EDMUNDSTON – The co-chairmen of New Brunswick’s energy commission are warning that new energy projects in the province could hurt economic growth.
Jeannot Volpé and Bill Thompson launched the commission’s public consultation process in Edmundston on Tuesday, in efforts to engage the public in developing a 10-year provincial energy plan.
The panel heard repeated calls in its first meeting for the provincial government to move and expand on a proposed community energy policy, with energy co-operatives and municipalities hoping to cash in.
“The municipality of Edmundston is in great health economically thanks to its energy services,” said Edmundston Mayor Jacques Martin, in regard to the city utility.
“From an economic standpoint, it is legitimate to wish to increase energy production.
“The province must implement its policy on community energy and those incentives that are connected with it.”
But while Thompson agreed that community energy projects do have value in terms of an added revenue stream, the former deputy minister of energy said it would be difficult to supply the power at a competitive rate.
“The question I have is that you talk about economic development associated with the development of wind and more dams,” he said. “Is it more important to go that route if it drives up the cost of energy that could have an influence or impact on economic development in other sectors?”
New Brunswick’s energy consumption is lower than it was just a few years ago – due in large part to a loss of some large industrial customers. Thompson said new generation assets may not be warranted.
NB Power has a total installed capacity of about 3,200 megawatts, yet demand peaked at 850 megawatts last summer and 2,800 megawatts last winter.
The province can also buy power from the United States for as little as five cents per kilowatt hour – about half the estimated cost of power from a new wind project – according to Thompson.
La Co-opérative d’énergie renouvelable du nord-ouest, a group made up of municipalities and not-for-profit groups, has previously submitted an application to the provincial government to build a 15-megawatt wind farm, enough to power between 2,400 and 3,000 homes.
Paul-Émile Soucy, a Saint-Basile farmer and president of the co-operative, said Tuesday that the community energy policy must expand its parameters to allow larger projects.
Community energy policy projects are currently defined as those with less than 15 megawatts of generation that are 51 per cent or more owned by First Nations, municipalities, co-operatives, or not-for-profit organizations.
The policy created last year allowed for up to 75 megawatts for community energy projects, one-third of which is allocated to First Nations.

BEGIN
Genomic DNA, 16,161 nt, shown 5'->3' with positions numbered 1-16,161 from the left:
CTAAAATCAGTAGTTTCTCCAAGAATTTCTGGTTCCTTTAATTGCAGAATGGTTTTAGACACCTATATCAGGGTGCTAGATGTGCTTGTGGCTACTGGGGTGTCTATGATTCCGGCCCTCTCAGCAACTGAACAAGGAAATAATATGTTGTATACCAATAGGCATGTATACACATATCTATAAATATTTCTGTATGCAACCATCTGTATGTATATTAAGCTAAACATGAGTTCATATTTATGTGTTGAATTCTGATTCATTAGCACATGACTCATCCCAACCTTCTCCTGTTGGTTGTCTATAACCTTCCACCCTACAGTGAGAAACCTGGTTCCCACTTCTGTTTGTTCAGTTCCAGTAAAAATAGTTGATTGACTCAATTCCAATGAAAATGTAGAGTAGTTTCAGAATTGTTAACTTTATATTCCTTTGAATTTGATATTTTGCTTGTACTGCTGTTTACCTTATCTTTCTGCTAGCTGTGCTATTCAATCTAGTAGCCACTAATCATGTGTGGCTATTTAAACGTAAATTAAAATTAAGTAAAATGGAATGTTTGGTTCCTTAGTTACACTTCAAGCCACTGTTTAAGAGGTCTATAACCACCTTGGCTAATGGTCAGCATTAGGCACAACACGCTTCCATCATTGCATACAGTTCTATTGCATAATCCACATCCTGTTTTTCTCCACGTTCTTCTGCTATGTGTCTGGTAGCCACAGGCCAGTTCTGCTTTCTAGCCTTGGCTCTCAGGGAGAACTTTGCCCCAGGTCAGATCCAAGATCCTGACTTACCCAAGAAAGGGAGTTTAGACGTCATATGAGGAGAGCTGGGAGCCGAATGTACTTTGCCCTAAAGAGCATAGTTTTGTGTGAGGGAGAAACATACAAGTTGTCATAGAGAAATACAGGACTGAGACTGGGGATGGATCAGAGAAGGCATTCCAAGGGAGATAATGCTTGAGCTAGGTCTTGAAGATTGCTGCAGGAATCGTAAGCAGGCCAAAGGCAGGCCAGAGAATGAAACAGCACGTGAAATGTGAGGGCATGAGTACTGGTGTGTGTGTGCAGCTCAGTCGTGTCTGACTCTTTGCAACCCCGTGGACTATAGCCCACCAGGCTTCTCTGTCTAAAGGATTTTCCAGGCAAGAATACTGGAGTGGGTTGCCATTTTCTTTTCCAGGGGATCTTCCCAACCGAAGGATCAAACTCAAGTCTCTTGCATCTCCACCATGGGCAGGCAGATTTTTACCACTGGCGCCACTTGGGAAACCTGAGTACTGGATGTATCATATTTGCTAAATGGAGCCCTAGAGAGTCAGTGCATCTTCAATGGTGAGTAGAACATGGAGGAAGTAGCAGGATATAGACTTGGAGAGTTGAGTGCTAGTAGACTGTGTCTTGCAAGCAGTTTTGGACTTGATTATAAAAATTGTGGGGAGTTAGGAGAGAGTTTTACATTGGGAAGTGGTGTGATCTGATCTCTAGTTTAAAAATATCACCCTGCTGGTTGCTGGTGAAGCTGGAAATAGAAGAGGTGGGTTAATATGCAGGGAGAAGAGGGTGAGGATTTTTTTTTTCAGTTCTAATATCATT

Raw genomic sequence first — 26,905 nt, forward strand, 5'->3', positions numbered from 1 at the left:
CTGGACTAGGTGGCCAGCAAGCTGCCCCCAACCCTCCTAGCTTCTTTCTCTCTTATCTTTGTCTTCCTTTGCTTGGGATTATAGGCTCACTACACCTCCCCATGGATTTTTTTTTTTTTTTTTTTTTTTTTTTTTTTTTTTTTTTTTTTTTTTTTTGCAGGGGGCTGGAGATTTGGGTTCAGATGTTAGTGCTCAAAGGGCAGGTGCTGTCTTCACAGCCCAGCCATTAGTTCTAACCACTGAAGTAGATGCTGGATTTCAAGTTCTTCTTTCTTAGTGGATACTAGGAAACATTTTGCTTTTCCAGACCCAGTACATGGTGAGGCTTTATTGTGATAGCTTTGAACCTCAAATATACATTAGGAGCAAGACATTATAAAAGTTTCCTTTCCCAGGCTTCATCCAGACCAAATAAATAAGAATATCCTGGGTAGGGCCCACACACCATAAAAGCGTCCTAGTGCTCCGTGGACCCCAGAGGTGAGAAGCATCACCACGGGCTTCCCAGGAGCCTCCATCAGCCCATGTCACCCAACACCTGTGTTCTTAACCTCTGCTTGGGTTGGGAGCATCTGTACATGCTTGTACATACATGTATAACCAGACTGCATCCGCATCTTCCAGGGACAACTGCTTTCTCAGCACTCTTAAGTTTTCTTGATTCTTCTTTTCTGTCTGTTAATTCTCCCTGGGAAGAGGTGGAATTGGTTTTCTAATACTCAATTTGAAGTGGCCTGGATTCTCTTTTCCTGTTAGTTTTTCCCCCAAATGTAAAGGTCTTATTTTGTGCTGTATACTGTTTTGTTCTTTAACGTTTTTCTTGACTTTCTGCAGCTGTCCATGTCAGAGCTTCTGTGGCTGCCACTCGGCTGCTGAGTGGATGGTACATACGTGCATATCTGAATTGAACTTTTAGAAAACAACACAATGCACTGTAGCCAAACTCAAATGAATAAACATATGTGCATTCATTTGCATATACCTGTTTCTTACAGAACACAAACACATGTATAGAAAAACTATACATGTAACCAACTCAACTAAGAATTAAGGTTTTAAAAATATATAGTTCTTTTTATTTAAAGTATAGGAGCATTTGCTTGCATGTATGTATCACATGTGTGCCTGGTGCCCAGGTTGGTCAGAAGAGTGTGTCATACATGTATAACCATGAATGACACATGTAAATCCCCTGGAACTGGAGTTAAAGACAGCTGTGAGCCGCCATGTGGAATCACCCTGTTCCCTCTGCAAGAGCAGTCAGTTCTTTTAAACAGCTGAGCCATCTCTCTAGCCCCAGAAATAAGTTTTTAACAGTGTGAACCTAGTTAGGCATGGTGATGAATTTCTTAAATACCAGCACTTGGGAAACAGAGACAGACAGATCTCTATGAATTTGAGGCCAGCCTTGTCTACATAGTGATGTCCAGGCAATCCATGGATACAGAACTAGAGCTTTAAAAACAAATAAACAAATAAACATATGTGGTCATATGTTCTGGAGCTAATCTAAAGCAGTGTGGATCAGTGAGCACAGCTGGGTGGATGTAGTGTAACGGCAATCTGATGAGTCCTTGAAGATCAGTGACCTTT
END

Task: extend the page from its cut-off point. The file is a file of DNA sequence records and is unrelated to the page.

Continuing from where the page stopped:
Volpé later said it will be the commission’s task to determine whether there can be a balance between creating more energy capacity while at the same time sustaining competitive energy rates essential to industry.
Dale Paterson, a spokesman for Twin Rivers Paper Company, called on the commission to establish a “green power” rate for power produced by future biomass plants to assist in securing the future of communities as well.
He also said the province should challenge private business and provide incentives to industry to generate additional “green power” through biomass cogeneration.
Twin Rivers in Edmundston is the only commercial biomass cogeneration facility running in New Brunswick. It has three steam-driven turbines with a total capacity of 53.5 megawatts, with a fourth turbine in Madawaska, Maine with the capacity to generate an additional 21 megawatts.
But Paterson said that the price for biomass within the province’s current policies “provides there will be no future development in biomass.”
“People cannot afford to develop biomass at the prices that are paid today,” he said.
Paterson also commented on the future of the province’s power rates by telling an audience of roughly 40 people what even a slight increase in power would mean to the paper plant.
In addition to the power it generates, Twin Rivers also purchases $33 million in power annually from New Brunswick’s Crown corporation.
“As you can see, if there is even a one per cent increase in the cost of power it has a tremendous effect,” Paterson said.
Volpé, a former Tory cabinet minister, and Thompson were the two consultants Premier David Alward appointed to develop the province’s long-term energy policy. They are seeking the public’s input on the direction they should be heading in.
The provincial government created the New Brunswick Energy Commission in October with a mandate to report to government on a long-term energy plan by May 2011.
The commission will travel to eight more municipalities. Volpé and Thompson will be at Campbellton’s Civic Centre today to hear presentations by interested groups and individuals at 2 p.m.
Public open house on energy in New Brunswick will begin at 4 p.m., with a public dialogue session beginning at 6:30 p.m.
New Brunswickers can also contribute ideas and opinions through an online questionnaire posted on the energy commission’s website or by written submission to firstname.lastname@example.org